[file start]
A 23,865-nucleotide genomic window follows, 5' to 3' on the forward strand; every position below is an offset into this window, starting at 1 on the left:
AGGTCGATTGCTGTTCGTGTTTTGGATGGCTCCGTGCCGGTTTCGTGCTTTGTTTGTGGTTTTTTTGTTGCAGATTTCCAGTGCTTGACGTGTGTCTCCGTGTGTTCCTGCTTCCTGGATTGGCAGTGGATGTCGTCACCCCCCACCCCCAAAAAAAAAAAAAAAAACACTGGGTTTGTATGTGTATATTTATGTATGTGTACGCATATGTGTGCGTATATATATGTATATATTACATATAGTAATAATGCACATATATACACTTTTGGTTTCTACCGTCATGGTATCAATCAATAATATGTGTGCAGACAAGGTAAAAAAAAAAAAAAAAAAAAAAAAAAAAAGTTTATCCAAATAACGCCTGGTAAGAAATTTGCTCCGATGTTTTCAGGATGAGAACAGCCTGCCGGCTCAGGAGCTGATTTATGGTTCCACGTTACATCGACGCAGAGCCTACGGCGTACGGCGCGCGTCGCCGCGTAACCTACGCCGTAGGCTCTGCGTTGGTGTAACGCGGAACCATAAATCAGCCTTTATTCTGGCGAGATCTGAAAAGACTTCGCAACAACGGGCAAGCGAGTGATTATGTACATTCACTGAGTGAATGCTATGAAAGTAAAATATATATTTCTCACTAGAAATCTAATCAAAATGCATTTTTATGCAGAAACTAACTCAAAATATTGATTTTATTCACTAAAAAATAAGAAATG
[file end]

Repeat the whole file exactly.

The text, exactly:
A 23,865-nucleotide genomic window follows, 5' to 3' on the forward strand; every position below is an offset into this window, starting at 1 on the left:
AGGTCGATTGCTGTTCGTGTTTTGGATGGCTCCGTGCCGGTTTCGTGCTTTGTTTGTGGTTTTTTTGTTGCAGATTTCCAGTGCTTGACGTGTGTCTCCGTGTGTTCCTGCTTCCTGGATTGGCAGTGGATGTCGTCACCCCCCACCCCCAAAAAAAAAAAAAAAAACACTGGGTTTGTATGTGTATATTTATGTATGTGTACGCATATGTGTGCGTATATATATGTATATATTACATATAGTAATAATGCACATATATACACTTTTGGTTTCTACCGTCATGGTATCAATCAATAATATGTGTGCAGACAAGGTAAAAAAAAAAAAAAAAAAAAAAAAAAAAAGTTTATCCAAATAACGCCTGGTAAGAAATTTGCTCCGATGTTTTCAGGATGAGAACAGCCTGCCGGCTCAGGAGCTGATTTATGGTTCCACGTTACATCGACGCAGAGCCTACGGCGTACGGCGCGCGTCGCCGCGTAACCTACGCCGTAGGCTCTGCGTTGGTGTAACGCGGAACCATAAATCAGCCTTTATTCTGGCGAGATCTGAAAAGACTTCGCAACAACGGGCAAGCGAGTGATTATGTACATTCACTGAGTGAATGCTATGAAAGTAAAATATATATTTCTCACTAGAAATCTAATCAAAATGCATTTTTATGCAGAAACTAACTCAAAATATTGATTTTATTCACTAAAAAATAAGAAATG